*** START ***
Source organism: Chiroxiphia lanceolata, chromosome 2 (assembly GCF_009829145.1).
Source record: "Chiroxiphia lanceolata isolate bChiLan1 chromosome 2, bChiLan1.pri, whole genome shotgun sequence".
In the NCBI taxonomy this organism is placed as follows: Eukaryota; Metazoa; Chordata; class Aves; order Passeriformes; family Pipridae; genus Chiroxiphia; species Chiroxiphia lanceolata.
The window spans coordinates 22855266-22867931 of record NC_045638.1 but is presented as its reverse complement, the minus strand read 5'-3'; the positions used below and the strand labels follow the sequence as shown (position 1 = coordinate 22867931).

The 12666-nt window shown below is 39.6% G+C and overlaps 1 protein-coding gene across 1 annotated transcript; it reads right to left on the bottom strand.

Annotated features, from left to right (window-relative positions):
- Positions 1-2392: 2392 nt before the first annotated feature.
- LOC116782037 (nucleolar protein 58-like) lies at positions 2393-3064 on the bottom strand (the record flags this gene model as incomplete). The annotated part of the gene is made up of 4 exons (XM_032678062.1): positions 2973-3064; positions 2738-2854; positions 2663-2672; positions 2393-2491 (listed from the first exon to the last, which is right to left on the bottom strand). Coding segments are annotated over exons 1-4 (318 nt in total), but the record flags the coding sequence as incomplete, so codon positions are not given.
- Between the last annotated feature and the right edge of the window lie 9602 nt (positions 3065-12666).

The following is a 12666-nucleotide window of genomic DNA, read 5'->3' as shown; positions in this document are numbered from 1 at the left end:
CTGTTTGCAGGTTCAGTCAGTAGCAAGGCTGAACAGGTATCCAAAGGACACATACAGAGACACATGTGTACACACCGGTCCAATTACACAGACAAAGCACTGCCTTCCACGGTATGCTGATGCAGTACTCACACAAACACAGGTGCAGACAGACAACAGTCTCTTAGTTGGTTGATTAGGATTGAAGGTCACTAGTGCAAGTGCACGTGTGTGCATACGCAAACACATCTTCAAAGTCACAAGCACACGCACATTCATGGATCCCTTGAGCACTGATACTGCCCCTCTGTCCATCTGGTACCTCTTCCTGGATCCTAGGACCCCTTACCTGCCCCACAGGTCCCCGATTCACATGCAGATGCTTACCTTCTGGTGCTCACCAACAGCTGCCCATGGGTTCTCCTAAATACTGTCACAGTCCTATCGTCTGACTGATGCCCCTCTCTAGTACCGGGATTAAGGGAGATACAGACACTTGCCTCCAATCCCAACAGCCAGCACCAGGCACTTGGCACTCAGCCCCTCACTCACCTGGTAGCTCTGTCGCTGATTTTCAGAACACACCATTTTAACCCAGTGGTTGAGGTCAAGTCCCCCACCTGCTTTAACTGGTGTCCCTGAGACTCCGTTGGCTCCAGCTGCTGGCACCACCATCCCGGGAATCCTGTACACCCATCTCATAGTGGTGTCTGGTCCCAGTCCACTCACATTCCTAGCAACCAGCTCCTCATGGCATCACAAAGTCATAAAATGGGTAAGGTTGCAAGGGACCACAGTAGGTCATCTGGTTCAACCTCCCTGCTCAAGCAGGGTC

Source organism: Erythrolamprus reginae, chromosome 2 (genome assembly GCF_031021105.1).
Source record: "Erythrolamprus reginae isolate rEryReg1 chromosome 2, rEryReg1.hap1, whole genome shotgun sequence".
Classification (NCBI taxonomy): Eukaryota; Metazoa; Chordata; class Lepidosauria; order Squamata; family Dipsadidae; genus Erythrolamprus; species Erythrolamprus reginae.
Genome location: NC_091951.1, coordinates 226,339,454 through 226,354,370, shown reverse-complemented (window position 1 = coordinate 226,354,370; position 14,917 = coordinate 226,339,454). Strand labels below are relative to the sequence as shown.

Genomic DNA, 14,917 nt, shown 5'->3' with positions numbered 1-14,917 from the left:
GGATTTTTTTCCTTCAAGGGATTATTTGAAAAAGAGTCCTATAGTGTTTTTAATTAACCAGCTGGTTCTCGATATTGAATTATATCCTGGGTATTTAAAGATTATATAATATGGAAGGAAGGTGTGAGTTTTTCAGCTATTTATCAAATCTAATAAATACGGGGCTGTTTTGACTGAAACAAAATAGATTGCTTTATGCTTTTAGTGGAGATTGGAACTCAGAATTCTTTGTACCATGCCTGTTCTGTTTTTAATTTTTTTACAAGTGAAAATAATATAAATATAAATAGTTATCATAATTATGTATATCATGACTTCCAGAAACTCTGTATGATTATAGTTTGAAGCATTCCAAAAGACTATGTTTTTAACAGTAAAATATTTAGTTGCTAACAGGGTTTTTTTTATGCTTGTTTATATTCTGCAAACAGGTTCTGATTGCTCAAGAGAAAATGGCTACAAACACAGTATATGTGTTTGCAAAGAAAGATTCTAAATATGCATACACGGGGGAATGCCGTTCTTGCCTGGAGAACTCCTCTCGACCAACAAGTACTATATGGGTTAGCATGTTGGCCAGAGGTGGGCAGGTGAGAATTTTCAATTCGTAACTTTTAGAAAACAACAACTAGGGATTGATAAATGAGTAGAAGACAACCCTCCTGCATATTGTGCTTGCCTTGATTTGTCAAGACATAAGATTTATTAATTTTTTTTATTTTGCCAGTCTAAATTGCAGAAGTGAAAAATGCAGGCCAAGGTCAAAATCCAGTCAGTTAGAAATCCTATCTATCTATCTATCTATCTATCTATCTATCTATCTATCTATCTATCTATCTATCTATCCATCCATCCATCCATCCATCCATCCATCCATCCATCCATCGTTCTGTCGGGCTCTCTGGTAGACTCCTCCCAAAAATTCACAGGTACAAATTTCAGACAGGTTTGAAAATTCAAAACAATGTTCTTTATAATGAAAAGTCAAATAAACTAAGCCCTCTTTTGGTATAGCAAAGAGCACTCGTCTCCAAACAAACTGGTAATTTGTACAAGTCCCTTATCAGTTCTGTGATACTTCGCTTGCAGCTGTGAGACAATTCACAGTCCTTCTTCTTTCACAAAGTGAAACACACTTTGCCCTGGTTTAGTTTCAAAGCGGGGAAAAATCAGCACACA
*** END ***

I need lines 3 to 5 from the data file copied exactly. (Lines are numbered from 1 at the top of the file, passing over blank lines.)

In the NCBI taxonomy this organism is placed as follows: Eukaryota; Metazoa; Chordata; class Aves; order Passeriformes; family Pipridae; genus Chiroxiphia; species Chiroxiphia lanceolata.
The window spans coordinates 22855266-22867931 of record NC_045638.1 but is presented as its reverse complement, the minus strand read 5'-3'; the positions used below and the strand labels follow the sequence as shown (position 1 = coordinate 22867931).

The 12666-nt window shown below is 39.6% G+C and overlaps 1 protein-coding gene across 1 annotated transcript; it reads right to left on the bottom strand.